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Ethanol’s Forecast

Rain and floods in the corn-growing Midwest could drive up the costs of producing the biofuel.
June 12, 2008

Heavy rains, flooding, and cool weather in the Midwest will likely lead to much lower corn yields this year, especially in comparison with the bumper crops seen last year. This week, the United States Department of Agriculture lowered its predictions for this year’s corn crop by 390 million bushels, from 12.1 billion to 11.7 billion. If its predictions are right, corn supplies for next year will be the lowest since crop shortfalls in the mid-1990s, likely driving already record-high prices for corn even higher.

Field flooding: Water from the Iowa River submerges farmland south of Iowa City on Tuesday.

In recent months, demand for corn used to make increasing amounts of ethanol has driven up corn prices, and to some extent food prices. But now bad weather in the Midwest, which has delayed corn crops, could further drive up corn prices and lead to significantly more expensive food, particularly meats. The weather problems could also cause some ethanol plants to shut down.

Corn futures prices have risen in the past week to record prices of more than $7 a bushel. As recently as January, corn was selling for less than $4 a bushel, and two years ago it was selling for just over $2. The current high corn prices could cut into the profit margins of ethanol producers, who rely on corn as a feedstock. At today’s prices, corn represents roughly 76 percent of the cost of producing ethanol.

If corn prices rise further–and some predict that they could reach $8 a bushel or more–this could force some ethanol plants to shut down, says Wallace Tyner, a professor of agricultural economics at Purdue University. Ethanol producers in the United States made 6.5 billion gallons of the biofuel last year, and almost all of it is made from corn. If crop shortages are bad enough, ethanol production could fall by a billion gallons compared with predictions for this year, Tyner says, and that could lead to higher fuel prices in areas that use a lot of ethanol.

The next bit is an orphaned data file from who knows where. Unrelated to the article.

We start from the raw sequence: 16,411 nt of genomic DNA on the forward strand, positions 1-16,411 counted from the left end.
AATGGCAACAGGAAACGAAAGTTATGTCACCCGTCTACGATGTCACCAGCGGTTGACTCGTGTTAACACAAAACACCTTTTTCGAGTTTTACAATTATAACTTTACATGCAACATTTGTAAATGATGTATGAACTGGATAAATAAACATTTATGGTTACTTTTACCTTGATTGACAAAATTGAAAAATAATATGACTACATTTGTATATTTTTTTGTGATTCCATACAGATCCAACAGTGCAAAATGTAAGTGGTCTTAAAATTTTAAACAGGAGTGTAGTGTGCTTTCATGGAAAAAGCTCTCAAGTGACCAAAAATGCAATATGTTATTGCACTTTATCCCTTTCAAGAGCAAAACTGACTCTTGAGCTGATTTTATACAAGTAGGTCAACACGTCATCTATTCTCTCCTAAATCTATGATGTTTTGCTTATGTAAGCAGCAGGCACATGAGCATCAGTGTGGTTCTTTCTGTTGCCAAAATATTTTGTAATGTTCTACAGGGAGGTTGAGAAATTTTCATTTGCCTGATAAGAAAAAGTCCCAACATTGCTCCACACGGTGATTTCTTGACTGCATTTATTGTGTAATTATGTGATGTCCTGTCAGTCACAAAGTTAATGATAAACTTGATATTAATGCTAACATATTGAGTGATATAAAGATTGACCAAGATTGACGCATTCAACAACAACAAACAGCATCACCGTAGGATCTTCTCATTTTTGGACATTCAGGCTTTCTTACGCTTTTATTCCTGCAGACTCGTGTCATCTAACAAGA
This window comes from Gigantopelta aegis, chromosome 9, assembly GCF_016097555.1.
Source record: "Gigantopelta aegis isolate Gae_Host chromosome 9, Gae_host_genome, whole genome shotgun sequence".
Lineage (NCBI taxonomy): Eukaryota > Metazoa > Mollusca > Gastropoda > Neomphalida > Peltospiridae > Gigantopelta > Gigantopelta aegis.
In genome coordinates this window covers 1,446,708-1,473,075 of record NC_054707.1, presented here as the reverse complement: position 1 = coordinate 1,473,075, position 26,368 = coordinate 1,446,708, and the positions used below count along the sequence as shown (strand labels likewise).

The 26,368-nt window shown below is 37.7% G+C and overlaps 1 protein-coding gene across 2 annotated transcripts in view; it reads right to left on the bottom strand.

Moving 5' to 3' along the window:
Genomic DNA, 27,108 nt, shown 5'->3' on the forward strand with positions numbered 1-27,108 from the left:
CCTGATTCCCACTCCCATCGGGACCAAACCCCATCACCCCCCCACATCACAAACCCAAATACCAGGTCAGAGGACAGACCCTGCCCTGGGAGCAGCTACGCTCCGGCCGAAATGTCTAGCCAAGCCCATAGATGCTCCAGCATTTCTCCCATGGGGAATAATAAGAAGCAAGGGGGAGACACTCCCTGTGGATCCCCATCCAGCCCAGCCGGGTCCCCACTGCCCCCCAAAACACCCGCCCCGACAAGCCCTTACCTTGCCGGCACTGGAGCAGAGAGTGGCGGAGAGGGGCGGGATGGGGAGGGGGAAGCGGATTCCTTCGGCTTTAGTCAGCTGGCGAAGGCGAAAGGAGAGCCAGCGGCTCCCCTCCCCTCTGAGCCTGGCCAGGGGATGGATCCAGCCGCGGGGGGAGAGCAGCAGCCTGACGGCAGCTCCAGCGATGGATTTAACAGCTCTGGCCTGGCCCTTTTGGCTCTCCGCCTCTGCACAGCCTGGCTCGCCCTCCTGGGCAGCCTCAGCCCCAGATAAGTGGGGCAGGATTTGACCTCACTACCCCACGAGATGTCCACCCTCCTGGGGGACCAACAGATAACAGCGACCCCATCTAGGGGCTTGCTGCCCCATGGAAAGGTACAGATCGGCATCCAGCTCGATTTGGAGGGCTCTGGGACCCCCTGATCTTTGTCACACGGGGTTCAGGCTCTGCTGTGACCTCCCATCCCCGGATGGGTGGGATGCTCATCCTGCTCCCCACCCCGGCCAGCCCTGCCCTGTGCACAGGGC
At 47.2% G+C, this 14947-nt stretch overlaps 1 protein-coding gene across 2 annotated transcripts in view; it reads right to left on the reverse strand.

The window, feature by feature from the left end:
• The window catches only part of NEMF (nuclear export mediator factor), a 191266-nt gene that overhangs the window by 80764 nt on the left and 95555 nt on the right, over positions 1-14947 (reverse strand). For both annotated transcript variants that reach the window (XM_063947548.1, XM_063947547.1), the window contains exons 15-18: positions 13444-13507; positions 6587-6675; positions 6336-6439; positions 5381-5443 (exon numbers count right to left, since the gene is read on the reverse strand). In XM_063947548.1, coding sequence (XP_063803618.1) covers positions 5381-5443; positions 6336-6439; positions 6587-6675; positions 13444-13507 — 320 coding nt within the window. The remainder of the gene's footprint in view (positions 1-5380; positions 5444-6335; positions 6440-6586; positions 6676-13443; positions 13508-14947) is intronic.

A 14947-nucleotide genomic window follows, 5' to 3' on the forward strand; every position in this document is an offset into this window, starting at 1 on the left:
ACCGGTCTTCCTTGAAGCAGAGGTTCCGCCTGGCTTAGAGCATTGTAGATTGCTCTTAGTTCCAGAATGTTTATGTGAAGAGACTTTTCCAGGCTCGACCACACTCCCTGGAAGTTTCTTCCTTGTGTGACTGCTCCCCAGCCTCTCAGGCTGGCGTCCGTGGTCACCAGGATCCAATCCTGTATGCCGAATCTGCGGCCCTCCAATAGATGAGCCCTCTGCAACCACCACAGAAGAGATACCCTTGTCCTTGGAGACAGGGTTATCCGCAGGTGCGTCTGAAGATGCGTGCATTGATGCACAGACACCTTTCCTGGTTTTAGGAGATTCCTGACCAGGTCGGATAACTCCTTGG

Click here to view more photos of the flood from

Still, the higher corn prices have been somewhat offset for ethanol producers by the skyrocketing price of petroleum, which has, in turn, kept biofuel demand high. Douglas Tiffany, a research fellow at the University of Minnesota, estimates that with oil prices above $130 a gallon, at least some ethanol producers could afford to pay as much as $9.50 a bushel for corn.

Indeed, agricultural experts say that rising corn prices could hit the livestock industry, which depends on corn for feed, even harder than they could hit ethanol producers, who can afford to pay higher prices for corn than livestock producers can. And that could further exacerbate complaints that increased use of ethanol is damaging the agricultural economy.

High corn prices, even without the recent weather problems, have the livestock industry struggling, losing hundreds of dollars on every head of cattle, says David Anderson, a professor of agricultural economics at Texas A&M University. A spike in corn prices due to the weather will exacerbate the problem, he says. He expects that feedlots will shut down and ranchers will need to cut down the size of their herds. Ultimately, that means that the price of meat will rise considerably, likely by 10 percent, Anderson says.

The Midwest’s weather problems are underscoring another shortcoming of biofuels: their susceptibility to crop failures.

At this point, there is only a small chance that this year’s crops will recover, Tiffany says. For that to happen, “things would have to go perfect from here.” Because of the bad weather in the Midwest, he says, “the stage is set for what may be punishing times.”

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